The presence of US troops and the drone base coupled with the presence of a French protection force in West Africa remained  for a long time part of the international arrangement to keep jihadist terrorists from drifting towards the south of West Africa. Countries like Nigeria were prime beneficiaries of the US presence in Niger. It was more importantly part of an international strategic engagement to barricade the region from a rampaging Jihadist onslaught from the Sahel.

This logic of containment and protection remained the major plank of Western influence remained valid until the rapid reduction of French presence and influence in the region by new military regimes. It all began with Mali which had earlier evicted French diplomats from Bamako. This was followed by the withdrawal of French protection troops from Mali and subsequently the other major West African former French territories now under military dictatorship: Mali, Guinea, Burkina Faso, Niger and possibly Chad.

There a historical context to Russia’s residual appeal in parts  of Africa. Instructively, in the wake of the Russian invasion of Ukraine, the world was gripped by anxiety. On March 2nd, the UN General Assembly voted on Russia’s invasion of Ukraine. Of the 54 African member states, 28 voted against Russia while 17 abstained and 8 refused to show up. Towards Russia or more precisely the old Soviet Union, some nostalgia among an ageing generation of elite.

Many of these older African elite recall the days of the Cold War and the old USSR’s identification with Africa’s causes especially anti colonialism and anti Apartheid. Ideological nostalgia towards the Red Empire is strongest in places like Mozambique, Angola, Zimbabwe, Namibia and South Africa where political parties that pioneered the independence and anti racist struggles were backed by the old Soviet Union.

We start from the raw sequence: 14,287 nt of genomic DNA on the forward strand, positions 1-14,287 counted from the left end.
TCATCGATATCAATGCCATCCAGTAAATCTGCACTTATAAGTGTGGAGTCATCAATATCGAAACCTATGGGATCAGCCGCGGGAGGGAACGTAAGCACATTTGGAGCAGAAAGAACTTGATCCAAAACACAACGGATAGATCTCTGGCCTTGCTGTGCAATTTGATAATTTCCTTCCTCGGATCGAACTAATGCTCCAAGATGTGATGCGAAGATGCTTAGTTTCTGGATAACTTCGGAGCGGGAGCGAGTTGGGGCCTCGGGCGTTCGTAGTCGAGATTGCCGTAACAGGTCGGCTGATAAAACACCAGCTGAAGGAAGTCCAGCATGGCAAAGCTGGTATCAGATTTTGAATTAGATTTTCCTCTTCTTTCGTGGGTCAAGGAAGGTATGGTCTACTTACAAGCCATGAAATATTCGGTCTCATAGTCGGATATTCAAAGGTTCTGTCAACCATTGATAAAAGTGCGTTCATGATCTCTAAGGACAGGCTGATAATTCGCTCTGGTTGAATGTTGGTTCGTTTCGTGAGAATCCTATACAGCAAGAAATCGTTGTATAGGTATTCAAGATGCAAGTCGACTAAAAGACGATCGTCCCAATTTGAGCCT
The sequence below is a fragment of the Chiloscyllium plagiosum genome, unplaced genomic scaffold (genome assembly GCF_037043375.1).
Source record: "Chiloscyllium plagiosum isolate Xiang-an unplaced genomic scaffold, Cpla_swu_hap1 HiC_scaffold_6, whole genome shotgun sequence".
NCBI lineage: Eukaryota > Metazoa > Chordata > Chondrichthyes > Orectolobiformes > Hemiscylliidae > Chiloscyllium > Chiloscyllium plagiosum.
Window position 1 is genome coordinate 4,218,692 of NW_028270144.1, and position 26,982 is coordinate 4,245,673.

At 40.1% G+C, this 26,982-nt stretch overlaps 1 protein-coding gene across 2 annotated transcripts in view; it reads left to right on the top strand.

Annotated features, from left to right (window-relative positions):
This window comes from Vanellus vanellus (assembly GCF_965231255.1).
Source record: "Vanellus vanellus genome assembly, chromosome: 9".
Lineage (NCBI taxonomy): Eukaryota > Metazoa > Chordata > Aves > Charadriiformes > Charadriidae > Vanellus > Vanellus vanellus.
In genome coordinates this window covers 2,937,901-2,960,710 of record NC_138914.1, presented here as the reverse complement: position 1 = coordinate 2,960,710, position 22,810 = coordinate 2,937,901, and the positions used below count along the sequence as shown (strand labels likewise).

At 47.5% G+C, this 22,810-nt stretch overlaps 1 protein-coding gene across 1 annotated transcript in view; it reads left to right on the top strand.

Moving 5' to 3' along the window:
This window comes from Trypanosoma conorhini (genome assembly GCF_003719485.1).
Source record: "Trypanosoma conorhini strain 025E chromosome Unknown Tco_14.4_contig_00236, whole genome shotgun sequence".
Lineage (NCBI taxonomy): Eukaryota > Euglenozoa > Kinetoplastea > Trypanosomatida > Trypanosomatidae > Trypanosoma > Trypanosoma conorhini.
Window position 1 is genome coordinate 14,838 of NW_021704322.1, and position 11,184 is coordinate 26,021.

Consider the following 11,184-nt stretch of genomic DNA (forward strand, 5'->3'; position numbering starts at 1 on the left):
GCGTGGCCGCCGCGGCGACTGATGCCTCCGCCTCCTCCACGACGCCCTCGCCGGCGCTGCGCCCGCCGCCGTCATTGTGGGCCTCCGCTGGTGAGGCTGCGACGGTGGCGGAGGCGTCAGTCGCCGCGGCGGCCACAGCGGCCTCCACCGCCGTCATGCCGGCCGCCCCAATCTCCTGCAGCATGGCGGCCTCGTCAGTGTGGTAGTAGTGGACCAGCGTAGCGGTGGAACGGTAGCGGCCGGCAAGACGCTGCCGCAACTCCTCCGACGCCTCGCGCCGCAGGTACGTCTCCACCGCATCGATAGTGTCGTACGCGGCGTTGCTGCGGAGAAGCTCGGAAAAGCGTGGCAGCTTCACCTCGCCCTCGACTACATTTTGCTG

At the present time, Russian influence in Africa remains sporadic and uncoordinated but cannot be ignored as a significant part of the strategic future of the continent. In 2019, the inaugural Russia-Africa Summit in Sochi was attended by 43 African countries. It was a forum for Mr. Putin to critique the West’s policies towards Africa.

Nonetheless, Russia’s trade with Africa is only 2% of Africa’s goods trade with the rest of the world. A Russian bank VEB now under Western sanctions is a shareholder in the African Development Bank. Even then, Russia’s economic and military interest and roles in some African fragile states remains considerable. Russia is the largest arms supplier to African countries, a net extractor of mineral and other resources and a prop for fragile even if unpopular regimes. But with all its noisy presence in world affairs, Russia remains an unlikely agent of economic benefit for African countries.

The Russian economy is about the size of that of Italy. So, Russia is not in a position to act as an attractive agent of development in Africa. Russia is still a relatively poor country. Its companies playing in the African economic theatre are most extractive industry interlopers and state sponsored thieving entities. Russian infrastructure companies are still not interested in contracts in African countries. African tourist and business travel interests in Russia is next to zero. So, by and large any renewed Russian interest in parts of Africa will remain a matter of limited mutual convenience. Security assistance in return for opportunities for Russian rogue companies to come in and make some quick cash while the Russian state increases its foothold  and authoritarian leverage against the Western liberal order.